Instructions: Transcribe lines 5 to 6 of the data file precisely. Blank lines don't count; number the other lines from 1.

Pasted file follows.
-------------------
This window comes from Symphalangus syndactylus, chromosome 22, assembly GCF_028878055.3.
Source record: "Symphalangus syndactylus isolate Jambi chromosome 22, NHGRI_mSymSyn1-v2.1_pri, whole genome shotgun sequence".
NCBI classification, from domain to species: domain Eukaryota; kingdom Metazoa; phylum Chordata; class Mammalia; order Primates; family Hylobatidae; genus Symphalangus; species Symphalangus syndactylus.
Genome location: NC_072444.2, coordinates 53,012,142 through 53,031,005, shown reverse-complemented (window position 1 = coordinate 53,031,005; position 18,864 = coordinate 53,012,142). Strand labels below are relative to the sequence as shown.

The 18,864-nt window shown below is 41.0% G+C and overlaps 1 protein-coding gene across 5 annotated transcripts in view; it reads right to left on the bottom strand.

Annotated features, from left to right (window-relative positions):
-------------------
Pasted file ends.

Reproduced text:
The 18,864-nt window shown below is 41.0% G+C and overlaps 1 protein-coding gene across 5 annotated transcripts in view; it reads right to left on the bottom strand.

Annotated features, from left to right (window-relative positions):